4. Discipleship. I’m alarmed that many missionaries don’t know how to disciple people. They often come from churches that didn’t disciple well (or at all). So, I’m grateful for the emphasis CPM gives to discipleship. It’s no wonder that, when struggling missionaries are given some training on CPM, they latch on to this method. It’s the first tool they have been given for discipleship.

Six Concerning Weaknesses

Alongside the strengths of CPM, however, are several weaknesses I find concerning. Each of them, in one way or another, relates to the first word in the CPM acronym: church. CPM aims to plant churches, but in my judgment the strategy often fails to prioritize biblical structures and standards for churches.

1. Sloppy Definitions of Church

“We don’t want Western church” is a refrain I hear often from CPM advocates. Of course, in one sense I agree; we don’t want an American church. We don’t want to Westernize people into our church culture. On the other hand, however, all cultures are fallen and broken, so just as we don’t want to reproduce American church culture, neither should we want to produce a church that imitates local culture, with its unique blindnesses and brokenness. What we long to see is a biblical culture founded on biblical principles.

Our aim is never to erase our ethnic and cultural identities, of course. But as a missionary friend of mine says, we aim to make these identities “secondary to our new identity as the people of God.” Also, faithful expression of a biblical culture will vary some from age to age in different places, but they will all have the same basic DNA.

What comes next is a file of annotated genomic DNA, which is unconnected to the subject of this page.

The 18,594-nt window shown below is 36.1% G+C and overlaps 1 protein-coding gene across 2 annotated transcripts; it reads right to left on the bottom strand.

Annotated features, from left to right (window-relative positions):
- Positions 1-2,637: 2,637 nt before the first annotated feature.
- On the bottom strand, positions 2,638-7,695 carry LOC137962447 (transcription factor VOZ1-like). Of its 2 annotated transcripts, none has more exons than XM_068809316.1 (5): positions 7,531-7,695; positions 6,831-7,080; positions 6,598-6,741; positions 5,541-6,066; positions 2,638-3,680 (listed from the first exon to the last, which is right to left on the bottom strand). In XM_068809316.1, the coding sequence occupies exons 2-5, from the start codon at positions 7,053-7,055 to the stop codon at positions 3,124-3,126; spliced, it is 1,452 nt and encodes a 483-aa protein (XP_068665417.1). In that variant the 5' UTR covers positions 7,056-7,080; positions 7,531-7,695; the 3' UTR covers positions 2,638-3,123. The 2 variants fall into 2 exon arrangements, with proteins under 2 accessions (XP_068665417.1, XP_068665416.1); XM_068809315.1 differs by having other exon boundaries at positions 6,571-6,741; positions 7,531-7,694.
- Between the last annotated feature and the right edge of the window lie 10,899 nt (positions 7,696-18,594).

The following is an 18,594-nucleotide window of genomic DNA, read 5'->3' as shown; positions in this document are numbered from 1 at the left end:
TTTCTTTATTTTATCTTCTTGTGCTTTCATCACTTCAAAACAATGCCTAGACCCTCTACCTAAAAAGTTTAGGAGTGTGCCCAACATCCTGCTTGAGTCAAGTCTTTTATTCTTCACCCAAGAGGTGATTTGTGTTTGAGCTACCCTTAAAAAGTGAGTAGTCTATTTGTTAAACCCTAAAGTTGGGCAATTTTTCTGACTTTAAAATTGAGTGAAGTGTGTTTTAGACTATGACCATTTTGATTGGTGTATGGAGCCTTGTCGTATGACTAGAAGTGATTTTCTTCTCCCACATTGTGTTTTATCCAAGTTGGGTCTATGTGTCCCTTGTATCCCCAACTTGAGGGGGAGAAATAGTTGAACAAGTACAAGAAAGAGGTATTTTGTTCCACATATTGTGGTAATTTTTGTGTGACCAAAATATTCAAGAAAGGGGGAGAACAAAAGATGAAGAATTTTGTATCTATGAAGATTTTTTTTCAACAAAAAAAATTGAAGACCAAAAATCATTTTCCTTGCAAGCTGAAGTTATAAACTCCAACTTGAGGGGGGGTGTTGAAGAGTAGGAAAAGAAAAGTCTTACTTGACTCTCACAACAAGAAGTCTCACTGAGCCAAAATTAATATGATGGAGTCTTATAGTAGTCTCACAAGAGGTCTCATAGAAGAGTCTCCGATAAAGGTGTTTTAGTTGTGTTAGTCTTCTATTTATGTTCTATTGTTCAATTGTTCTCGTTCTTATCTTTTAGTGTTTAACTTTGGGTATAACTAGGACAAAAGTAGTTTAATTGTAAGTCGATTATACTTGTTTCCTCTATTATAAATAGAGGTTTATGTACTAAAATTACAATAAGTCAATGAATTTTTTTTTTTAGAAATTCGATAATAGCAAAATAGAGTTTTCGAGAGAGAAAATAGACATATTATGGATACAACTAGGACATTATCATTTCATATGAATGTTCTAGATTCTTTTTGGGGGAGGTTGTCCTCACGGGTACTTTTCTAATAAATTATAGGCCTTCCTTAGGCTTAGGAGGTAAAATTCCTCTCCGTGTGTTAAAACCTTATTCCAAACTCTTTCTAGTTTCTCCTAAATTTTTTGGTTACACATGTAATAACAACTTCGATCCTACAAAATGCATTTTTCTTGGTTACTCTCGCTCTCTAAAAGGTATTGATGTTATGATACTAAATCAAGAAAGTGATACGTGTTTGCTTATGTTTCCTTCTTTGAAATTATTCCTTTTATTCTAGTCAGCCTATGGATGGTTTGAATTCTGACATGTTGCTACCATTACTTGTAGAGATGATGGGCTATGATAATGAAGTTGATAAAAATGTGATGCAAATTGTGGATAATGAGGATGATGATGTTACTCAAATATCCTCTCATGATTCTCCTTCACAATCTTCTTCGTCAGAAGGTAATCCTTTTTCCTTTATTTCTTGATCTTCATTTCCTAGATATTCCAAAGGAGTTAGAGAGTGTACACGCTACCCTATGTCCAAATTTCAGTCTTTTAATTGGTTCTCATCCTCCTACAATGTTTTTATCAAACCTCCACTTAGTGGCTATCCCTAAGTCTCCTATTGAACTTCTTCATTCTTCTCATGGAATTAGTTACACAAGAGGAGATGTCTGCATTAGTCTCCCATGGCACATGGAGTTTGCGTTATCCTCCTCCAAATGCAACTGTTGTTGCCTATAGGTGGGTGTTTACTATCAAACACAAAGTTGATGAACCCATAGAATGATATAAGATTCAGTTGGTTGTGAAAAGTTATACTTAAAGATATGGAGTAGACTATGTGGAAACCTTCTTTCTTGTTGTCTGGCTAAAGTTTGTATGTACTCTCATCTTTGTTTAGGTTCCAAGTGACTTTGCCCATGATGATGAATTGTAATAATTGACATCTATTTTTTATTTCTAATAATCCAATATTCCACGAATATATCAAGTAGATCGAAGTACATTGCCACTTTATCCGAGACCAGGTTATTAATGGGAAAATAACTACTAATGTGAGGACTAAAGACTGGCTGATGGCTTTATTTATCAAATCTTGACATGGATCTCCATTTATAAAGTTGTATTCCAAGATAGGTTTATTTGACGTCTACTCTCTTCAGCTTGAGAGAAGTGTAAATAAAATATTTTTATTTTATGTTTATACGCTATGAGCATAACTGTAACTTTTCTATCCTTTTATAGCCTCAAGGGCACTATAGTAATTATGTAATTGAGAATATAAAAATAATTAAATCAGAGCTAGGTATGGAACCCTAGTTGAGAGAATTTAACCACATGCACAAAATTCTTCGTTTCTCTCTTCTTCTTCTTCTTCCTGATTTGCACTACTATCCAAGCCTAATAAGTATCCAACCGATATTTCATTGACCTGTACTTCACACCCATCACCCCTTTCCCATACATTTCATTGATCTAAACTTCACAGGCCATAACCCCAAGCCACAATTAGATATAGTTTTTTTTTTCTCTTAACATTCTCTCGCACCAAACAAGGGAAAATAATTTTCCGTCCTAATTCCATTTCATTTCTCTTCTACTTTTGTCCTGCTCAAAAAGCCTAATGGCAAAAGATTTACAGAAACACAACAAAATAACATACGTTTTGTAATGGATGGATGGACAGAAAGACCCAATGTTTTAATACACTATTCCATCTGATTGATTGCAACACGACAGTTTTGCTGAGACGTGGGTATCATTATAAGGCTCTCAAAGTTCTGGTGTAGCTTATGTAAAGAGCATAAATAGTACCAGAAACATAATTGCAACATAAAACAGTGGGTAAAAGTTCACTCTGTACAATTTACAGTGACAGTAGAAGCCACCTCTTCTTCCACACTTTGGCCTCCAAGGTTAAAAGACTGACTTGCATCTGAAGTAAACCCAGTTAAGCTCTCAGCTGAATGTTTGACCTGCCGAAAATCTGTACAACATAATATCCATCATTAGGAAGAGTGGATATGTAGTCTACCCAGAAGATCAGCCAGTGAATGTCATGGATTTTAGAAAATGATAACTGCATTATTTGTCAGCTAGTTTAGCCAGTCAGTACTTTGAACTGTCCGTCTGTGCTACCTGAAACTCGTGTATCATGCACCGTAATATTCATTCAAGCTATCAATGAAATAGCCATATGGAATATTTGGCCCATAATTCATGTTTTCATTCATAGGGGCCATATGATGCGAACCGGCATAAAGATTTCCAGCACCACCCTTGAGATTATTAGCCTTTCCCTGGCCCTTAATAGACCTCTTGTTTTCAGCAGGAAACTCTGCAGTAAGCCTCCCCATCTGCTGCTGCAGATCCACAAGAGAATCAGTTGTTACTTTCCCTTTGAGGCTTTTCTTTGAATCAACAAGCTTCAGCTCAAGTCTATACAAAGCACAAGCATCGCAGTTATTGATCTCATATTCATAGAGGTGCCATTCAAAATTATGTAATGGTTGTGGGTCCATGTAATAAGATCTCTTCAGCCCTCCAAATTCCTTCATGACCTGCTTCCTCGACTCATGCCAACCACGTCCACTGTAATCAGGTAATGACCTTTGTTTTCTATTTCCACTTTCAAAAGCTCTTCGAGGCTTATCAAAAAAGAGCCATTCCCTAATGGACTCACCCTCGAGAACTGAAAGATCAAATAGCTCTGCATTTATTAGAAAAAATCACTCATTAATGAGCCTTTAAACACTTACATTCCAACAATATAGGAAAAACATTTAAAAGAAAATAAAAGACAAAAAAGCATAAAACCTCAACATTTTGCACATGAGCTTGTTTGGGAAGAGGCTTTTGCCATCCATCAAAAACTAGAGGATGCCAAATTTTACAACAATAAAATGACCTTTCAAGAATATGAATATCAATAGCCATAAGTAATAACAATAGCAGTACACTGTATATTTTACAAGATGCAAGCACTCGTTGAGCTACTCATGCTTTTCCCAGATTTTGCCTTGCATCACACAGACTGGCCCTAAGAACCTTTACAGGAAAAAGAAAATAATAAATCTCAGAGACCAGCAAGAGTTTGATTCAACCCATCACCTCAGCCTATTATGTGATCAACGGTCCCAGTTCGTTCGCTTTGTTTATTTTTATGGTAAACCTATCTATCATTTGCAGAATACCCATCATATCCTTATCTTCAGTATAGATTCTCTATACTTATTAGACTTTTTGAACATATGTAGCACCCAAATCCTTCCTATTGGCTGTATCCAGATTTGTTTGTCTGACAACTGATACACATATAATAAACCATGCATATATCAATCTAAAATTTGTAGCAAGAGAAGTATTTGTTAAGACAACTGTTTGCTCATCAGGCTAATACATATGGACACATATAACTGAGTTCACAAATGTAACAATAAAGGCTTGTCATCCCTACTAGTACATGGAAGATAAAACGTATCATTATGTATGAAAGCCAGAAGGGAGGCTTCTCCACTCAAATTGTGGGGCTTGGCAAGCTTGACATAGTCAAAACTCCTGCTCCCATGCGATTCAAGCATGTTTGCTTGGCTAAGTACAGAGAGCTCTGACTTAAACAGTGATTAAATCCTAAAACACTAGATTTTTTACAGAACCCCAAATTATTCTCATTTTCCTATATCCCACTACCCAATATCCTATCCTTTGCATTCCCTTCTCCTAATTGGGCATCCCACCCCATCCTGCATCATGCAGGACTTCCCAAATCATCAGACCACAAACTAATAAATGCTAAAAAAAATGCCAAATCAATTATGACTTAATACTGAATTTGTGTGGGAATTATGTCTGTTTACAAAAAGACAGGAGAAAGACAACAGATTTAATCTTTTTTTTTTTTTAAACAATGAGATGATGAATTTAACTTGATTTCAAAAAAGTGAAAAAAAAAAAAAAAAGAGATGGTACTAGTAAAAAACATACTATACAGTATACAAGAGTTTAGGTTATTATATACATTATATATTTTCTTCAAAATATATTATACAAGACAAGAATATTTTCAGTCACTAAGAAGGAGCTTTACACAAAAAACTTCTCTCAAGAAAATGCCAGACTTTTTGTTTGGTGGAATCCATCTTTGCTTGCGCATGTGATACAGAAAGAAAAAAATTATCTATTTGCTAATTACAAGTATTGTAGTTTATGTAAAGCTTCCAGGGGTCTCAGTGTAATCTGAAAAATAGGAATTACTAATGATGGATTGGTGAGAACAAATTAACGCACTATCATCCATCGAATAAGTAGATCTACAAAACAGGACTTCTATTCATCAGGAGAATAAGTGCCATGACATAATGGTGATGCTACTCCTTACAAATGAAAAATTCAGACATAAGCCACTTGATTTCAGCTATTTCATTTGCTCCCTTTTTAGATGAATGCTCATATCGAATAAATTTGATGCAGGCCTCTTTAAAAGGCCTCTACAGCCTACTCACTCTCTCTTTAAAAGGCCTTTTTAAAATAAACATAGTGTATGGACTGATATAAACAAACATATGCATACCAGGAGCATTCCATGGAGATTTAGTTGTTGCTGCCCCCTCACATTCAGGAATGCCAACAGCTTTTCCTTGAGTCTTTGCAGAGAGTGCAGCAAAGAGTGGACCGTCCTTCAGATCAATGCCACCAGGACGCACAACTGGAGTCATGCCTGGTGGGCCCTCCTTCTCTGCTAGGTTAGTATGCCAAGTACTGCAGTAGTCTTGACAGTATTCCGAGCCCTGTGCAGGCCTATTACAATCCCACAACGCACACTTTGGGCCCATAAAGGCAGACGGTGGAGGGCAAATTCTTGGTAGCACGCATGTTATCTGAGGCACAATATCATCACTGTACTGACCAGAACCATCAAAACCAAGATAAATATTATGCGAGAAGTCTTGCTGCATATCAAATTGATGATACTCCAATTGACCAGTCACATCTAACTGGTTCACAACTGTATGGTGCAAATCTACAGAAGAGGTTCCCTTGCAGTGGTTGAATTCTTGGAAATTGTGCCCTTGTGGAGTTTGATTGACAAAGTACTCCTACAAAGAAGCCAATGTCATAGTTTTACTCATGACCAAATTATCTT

When I’ve asked CPM folks to define church — the end goal of their movement — many of them seem to be at a loss. Many respond by talking, ironically, about form: “not a building, but a house church; not pews, but sitting on the floor; not a sermon, but a Bible discussion.”

“What we long to see is a biblical culture founded on biblical principles.”

What about doctrine? Can a non-Christian become a member? If we’re being rapid about church planting, how do we avoid the unbiblical appointment of young believers to eldership, something forbidden in 1 Timothy 3:6? Frankly, what I hear in CPM is an evangelism strategy, not a church-planting strategy. I love evangelism, but it’s confusing to call an evangelistic outreach “church.”

This inability to define a church is sad because it’s not that hard. In four tweetable sentences, let me try to explain the irreducible, critical parts of church as prescribed in the New Testament.

The church is a gathering of baptized, born-again believers who covenant together in love to meet regularly under the authority of the Scriptures and the leadership of the elders.